Welcome to Reading Quest
Celebrating our success!
We are delighted to say that our East Oxford Children and Parents Learning Project sponsored by The Big Lottery has finished with an astonishing 750 children from 7 different schools being taught over a 5-year period. Our average gains remained at an amazing 15 months in reading and 9 months in spelling. This was achieved with courses running for just 6 weeks and our Reading Quest tutors working one-to-one with children aged 6 or 7 in Year 2.
Big Lottery Funding Officer, Lynn Stoddart, said, ”Brilliant project, brilliant results. Please pass on my regards to everyone who has worked on the project and helped to make it such a great success.”
We are also very pleased with the initial results from our mental maths initiative, Numskills, which is being piloted in 7 schools across Oxford. Plus, our literacy innovation at Key Stage Two, BookQuest, is going from strength to strength with a training course being launched in the autumn.
Our literacy work
Throughout the UK, there are thousands of children struggling to get to grips with reading and writing. They face years of frustration in the classroom and run the risk of becoming turned off by education.
Staggeringly, around 1 in 3 children don’t reach expected levels of literacy by aged 11 in disadvantaged areas, and the future life chances of these youngsters look bleak unless help is at hand.
Reading Quest dedicates itself to reaching out to these young people to give them the opportunity to catch up with their peers, enjoy attainment in the classroom and have aspirations for the future.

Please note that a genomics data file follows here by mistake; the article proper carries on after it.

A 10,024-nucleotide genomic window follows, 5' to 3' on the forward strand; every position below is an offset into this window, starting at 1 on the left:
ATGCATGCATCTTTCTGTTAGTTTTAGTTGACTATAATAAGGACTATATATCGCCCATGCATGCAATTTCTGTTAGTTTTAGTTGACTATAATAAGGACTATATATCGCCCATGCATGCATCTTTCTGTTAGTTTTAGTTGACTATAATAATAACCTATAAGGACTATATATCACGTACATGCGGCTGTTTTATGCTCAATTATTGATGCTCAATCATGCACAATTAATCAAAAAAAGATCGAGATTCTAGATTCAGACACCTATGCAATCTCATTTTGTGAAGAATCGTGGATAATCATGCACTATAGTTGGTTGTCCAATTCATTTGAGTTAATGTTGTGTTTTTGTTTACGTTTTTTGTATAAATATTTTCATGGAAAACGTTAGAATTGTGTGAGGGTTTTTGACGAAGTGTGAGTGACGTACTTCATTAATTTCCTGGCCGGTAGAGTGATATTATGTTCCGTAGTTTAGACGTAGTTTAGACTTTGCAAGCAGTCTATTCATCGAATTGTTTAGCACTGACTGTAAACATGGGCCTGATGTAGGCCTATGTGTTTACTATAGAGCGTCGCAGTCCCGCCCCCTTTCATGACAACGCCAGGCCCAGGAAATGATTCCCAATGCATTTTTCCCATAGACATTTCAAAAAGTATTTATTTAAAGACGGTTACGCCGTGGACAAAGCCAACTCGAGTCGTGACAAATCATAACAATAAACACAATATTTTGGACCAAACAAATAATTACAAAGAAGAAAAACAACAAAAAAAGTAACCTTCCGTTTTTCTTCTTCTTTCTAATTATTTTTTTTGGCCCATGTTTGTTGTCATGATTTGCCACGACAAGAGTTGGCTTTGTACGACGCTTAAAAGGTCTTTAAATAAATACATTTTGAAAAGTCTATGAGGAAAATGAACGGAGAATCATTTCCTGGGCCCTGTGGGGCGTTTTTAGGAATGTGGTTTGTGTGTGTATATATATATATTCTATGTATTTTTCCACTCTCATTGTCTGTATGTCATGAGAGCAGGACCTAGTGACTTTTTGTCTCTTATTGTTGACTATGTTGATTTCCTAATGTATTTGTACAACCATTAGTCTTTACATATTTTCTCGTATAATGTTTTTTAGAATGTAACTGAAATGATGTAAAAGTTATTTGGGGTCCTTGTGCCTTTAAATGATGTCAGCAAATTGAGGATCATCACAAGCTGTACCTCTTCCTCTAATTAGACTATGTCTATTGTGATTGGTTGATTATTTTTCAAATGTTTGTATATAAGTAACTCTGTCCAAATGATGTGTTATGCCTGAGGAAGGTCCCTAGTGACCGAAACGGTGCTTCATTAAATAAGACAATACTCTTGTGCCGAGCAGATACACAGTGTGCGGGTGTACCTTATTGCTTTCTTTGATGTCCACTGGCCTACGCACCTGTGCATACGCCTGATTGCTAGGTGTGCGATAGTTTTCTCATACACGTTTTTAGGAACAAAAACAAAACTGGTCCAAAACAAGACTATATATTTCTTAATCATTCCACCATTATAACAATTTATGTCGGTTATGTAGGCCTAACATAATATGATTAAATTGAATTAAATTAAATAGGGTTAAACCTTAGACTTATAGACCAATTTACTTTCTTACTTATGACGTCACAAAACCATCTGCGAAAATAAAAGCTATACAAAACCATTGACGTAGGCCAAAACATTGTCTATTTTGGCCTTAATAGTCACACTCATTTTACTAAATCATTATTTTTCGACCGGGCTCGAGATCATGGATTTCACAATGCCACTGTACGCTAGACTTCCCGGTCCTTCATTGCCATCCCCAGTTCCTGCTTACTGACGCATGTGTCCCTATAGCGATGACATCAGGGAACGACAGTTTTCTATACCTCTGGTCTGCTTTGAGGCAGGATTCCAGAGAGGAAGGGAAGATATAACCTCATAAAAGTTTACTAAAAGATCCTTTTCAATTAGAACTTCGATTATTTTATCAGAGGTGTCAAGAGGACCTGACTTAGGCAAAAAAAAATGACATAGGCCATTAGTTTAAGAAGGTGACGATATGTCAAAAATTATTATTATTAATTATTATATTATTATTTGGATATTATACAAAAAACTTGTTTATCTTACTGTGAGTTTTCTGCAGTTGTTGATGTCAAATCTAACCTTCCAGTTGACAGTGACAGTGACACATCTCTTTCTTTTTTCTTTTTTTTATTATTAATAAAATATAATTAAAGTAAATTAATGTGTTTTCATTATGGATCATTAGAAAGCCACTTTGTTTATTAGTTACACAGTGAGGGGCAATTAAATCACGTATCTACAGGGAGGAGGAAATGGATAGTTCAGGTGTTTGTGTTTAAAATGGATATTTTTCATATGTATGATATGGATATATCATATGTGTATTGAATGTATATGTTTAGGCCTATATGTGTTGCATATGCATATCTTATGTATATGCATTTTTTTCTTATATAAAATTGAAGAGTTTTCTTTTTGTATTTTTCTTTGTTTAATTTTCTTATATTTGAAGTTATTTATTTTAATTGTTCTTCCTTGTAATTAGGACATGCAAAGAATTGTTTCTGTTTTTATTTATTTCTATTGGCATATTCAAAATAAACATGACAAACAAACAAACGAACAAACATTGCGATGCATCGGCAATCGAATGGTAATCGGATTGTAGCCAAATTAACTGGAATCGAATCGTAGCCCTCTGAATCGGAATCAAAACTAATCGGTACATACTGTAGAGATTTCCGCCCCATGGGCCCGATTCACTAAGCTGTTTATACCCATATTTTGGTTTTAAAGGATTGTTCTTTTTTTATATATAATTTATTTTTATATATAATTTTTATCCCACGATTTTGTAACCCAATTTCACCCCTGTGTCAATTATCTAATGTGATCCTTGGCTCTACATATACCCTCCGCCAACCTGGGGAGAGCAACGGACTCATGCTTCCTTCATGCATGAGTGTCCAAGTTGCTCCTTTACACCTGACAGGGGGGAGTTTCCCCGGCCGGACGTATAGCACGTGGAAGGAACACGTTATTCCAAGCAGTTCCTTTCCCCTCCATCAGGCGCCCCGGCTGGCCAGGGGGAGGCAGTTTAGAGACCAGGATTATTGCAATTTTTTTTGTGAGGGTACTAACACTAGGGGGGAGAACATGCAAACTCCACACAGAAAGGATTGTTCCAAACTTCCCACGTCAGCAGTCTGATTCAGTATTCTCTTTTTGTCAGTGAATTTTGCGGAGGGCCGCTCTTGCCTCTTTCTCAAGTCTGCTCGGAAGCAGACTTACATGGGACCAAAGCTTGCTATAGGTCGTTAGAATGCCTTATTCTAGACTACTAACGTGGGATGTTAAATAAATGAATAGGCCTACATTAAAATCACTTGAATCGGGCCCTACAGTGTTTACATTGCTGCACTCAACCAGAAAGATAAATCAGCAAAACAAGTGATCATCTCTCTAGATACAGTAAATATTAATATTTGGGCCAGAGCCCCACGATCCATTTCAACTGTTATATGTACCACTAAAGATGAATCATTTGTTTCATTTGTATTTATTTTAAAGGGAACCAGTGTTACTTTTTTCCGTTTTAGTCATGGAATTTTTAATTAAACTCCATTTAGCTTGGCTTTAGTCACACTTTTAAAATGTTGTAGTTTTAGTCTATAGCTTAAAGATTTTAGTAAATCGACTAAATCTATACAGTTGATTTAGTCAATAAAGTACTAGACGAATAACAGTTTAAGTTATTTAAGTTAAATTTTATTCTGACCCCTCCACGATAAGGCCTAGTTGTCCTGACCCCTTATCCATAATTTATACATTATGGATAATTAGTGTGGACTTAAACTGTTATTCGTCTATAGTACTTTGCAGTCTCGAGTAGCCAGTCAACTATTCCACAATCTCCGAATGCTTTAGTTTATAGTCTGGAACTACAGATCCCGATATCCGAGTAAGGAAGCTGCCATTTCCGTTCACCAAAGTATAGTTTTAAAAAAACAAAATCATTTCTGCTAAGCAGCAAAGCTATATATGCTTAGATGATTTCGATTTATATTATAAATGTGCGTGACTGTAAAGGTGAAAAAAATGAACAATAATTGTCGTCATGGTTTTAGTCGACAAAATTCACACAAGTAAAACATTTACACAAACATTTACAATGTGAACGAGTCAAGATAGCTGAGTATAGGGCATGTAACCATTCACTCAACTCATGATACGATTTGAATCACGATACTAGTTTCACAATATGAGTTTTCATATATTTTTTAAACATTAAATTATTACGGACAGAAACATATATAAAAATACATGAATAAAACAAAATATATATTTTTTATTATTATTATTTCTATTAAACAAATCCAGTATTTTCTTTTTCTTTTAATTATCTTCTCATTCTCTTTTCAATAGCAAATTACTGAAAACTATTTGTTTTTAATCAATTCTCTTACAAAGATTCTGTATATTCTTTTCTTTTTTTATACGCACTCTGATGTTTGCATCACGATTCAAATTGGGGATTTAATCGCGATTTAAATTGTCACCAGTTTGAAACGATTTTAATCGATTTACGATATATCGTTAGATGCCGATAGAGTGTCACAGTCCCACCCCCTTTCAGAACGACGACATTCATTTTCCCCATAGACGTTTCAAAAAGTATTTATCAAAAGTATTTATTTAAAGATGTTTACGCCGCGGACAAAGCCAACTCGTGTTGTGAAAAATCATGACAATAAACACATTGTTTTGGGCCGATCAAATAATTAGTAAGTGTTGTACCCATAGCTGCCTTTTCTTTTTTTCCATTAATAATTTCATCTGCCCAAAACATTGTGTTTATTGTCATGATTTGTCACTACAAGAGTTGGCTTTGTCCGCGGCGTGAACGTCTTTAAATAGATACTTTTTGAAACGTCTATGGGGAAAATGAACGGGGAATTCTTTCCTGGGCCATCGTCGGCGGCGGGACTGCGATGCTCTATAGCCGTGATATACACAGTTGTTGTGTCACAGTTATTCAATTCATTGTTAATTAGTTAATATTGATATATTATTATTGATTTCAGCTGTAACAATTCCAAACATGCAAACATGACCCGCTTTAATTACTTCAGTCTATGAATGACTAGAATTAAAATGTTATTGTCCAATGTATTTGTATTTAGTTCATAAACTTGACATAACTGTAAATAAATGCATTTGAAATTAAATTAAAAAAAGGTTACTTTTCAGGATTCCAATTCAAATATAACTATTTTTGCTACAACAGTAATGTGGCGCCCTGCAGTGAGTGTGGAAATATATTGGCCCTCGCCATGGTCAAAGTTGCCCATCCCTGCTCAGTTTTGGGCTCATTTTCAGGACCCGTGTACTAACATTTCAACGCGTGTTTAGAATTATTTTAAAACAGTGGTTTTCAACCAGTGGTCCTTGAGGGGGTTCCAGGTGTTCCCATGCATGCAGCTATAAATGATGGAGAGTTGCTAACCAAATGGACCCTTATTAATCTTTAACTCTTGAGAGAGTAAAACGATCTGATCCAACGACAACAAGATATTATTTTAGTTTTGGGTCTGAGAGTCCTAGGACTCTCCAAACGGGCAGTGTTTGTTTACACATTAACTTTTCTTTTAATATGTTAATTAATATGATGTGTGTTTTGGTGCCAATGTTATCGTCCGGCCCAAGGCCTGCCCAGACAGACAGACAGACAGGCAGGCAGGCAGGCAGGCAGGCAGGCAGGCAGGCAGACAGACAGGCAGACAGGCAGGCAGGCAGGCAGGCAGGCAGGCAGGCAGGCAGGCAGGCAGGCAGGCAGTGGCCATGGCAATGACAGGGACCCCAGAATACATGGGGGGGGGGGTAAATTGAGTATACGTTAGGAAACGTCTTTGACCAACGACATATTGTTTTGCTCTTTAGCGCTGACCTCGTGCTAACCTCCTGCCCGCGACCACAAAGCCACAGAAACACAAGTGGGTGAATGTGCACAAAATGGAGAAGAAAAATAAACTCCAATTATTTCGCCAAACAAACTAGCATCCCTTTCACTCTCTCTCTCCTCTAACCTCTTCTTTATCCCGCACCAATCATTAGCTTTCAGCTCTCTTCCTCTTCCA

Since our charity was launched more than 17 years ago, we have trained thousands of teachers and teaching assistants to use our programme in Oxfordshire, where we are based, as well as in other parts of the country, such as Bristol, the West Midlands and London. We have created special relationships with schools and work in partnership with them in order to raise attainment.
Our aim is to give every child an equal chance through reading to think, write and enjoy learning.
Our numeracy work
A child’s life chances are also hugely dependent on learning basic maths. Children who struggle with numeracy are twice as likely to be excluded from school, and later in life adults with poor numeracy are twice as likely to be unemployed.
Two-thirds of young people in custody have numeracy levels at or below the level expected of an 11-year-old. There are schools throughout the UK in which only half of pupils reach the expected standards of numeracy.
Our commitment to supporting children also extends into the area of numeracy and we have launched some exciting numeracy initiatives, which include workshops to help teaching assistants feel more confident supporting pupils with their maths.
Plus, we also run seminars for maths teaching specialists who want to improve their skills.
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